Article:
The purpose of this project is to investigate how the cost of public transit influences low-income transit use and access and, thus, how a low-income fare policy instrument could improve the quality of life of low income transit users. A randomized controlled evaluation was conducted to study the effect of providing a 50% discounted MBTA fare to low-income individuals in the Boston region. Individuals receiving food stamps (SNAP) benefits were recruited and then randomly assigned to either receive a 50% discount CharlieCard or a regular CharlieCard. Participants daily provided the purposes of their transit trips via an automated text-based mobile-phone ChatBot tool. Pre- and post-study surveys were also administered by the ChatBot.
Preliminary findings of our research suggest low-income riders in the study took more trips as a result of receiving a subsidy. Compared to the control group receiving only a CharlieCard, those participants receiving a 50% discounted CharlieCard:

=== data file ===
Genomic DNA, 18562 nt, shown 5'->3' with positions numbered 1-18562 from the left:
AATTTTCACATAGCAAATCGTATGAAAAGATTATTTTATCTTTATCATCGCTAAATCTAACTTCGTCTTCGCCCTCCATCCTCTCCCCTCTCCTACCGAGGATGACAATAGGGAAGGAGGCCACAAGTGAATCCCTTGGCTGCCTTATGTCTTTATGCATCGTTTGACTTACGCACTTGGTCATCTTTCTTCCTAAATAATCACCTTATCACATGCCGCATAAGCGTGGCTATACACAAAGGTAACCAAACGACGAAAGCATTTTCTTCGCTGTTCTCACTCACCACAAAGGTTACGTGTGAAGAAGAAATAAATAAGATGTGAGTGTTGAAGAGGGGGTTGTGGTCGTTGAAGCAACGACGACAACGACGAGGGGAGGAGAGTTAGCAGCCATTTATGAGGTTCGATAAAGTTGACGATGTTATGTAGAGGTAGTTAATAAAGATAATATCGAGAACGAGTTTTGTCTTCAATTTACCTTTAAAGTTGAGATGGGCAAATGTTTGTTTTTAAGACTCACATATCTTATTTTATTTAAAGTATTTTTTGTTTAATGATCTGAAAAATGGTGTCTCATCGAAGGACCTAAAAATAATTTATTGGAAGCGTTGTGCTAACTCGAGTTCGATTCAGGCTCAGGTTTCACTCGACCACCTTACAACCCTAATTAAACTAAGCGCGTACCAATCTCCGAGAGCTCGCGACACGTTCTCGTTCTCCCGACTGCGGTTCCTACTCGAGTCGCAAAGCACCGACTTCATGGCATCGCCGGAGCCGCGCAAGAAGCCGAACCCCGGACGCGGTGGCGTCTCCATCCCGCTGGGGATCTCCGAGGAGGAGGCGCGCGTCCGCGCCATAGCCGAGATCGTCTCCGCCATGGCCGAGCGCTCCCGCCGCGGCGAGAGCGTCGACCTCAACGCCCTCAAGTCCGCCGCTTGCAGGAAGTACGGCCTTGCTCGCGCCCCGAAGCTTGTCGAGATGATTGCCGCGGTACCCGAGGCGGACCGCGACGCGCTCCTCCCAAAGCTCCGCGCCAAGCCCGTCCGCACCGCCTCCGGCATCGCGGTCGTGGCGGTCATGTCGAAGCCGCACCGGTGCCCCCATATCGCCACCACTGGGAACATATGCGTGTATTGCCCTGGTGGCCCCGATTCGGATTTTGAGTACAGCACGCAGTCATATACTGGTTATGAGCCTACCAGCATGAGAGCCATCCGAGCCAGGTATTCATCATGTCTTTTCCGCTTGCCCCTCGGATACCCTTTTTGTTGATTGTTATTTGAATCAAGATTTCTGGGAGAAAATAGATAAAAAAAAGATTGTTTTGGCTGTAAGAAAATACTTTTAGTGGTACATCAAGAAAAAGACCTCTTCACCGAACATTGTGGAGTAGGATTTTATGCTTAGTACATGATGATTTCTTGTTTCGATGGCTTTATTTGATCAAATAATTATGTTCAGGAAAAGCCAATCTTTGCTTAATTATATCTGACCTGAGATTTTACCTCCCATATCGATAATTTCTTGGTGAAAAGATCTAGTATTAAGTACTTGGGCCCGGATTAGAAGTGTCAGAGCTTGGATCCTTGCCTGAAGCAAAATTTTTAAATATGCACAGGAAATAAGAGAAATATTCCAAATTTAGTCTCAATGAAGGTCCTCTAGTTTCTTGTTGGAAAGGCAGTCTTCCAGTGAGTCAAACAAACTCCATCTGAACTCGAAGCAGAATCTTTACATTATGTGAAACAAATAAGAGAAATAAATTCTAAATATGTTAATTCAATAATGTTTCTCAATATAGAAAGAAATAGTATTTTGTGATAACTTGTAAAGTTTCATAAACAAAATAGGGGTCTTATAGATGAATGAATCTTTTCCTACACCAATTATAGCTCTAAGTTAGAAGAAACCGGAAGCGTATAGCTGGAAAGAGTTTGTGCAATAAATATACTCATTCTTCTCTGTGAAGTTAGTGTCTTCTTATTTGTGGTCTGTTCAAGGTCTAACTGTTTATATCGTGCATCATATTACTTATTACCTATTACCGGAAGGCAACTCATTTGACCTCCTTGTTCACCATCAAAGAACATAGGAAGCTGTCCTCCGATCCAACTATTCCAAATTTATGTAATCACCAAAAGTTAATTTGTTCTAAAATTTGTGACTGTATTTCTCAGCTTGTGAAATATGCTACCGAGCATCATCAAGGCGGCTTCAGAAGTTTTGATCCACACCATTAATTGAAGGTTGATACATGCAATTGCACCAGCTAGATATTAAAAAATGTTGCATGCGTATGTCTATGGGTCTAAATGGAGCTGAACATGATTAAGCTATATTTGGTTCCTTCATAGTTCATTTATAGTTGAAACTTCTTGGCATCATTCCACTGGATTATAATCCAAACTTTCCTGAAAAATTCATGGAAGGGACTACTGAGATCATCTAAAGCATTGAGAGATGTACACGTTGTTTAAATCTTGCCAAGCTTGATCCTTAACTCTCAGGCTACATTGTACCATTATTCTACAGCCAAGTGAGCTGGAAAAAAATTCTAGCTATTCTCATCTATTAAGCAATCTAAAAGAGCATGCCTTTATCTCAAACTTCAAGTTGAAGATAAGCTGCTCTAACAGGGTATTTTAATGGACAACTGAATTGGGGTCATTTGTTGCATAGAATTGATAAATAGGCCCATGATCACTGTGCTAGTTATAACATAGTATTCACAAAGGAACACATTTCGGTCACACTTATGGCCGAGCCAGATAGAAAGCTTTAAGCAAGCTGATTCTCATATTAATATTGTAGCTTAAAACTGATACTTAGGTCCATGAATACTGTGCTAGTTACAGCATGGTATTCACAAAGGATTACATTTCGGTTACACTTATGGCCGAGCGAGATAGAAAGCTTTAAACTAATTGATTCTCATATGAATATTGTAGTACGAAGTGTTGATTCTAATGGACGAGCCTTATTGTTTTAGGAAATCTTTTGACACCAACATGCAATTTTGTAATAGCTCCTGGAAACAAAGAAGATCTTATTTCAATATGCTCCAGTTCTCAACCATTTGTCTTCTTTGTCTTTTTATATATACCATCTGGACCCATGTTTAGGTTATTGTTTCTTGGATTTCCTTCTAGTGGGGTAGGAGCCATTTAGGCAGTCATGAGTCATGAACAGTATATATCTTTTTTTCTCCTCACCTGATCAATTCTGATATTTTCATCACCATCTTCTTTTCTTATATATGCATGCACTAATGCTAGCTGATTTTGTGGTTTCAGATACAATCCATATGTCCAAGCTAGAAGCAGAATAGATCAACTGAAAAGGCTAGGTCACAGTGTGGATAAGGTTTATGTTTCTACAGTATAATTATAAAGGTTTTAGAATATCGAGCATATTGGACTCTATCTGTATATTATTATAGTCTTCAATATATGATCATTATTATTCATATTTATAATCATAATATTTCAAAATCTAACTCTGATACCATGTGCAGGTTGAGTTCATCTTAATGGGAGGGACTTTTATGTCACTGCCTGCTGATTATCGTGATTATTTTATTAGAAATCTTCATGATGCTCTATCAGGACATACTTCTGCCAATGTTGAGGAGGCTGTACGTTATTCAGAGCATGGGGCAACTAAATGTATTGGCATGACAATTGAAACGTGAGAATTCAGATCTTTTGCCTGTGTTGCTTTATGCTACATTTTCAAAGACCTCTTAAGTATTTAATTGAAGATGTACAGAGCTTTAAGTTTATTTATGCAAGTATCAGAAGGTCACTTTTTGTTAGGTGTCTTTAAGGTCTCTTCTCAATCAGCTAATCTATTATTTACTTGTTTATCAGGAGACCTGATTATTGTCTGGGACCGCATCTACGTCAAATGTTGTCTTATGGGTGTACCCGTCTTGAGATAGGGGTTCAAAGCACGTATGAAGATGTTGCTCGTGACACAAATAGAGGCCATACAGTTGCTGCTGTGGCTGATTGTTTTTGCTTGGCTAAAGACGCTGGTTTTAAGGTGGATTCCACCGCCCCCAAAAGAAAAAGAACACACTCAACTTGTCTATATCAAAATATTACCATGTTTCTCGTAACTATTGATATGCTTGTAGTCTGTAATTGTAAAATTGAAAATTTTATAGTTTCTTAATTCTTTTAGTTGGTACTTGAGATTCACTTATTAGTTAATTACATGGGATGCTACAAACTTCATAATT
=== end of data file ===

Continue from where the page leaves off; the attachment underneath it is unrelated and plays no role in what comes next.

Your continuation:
- Took about 30% more trips.
- Took more trips to health care and social services.
The research also suggests that low-income transit riders in the study use the MBTA differently from the average transit rider. Compared to the average MBTA rider, the low-income individuals participating in the study:
- Took more of their trips during off-peak times.
- Relied more heavily on buses and Silver Line.
- Made more transfers among modes and routes (e.g., subway to bus to another bus).
- More often paid with stored value on a card rather than one-day, seven-day, or monthly passes.
Finally, in answer to the question, “What do you think is the biggest problem with public transportation (MBTA) in Boston?” participants in the study:
- Reported reliability, affordability, frequency, and crowding as top concerns.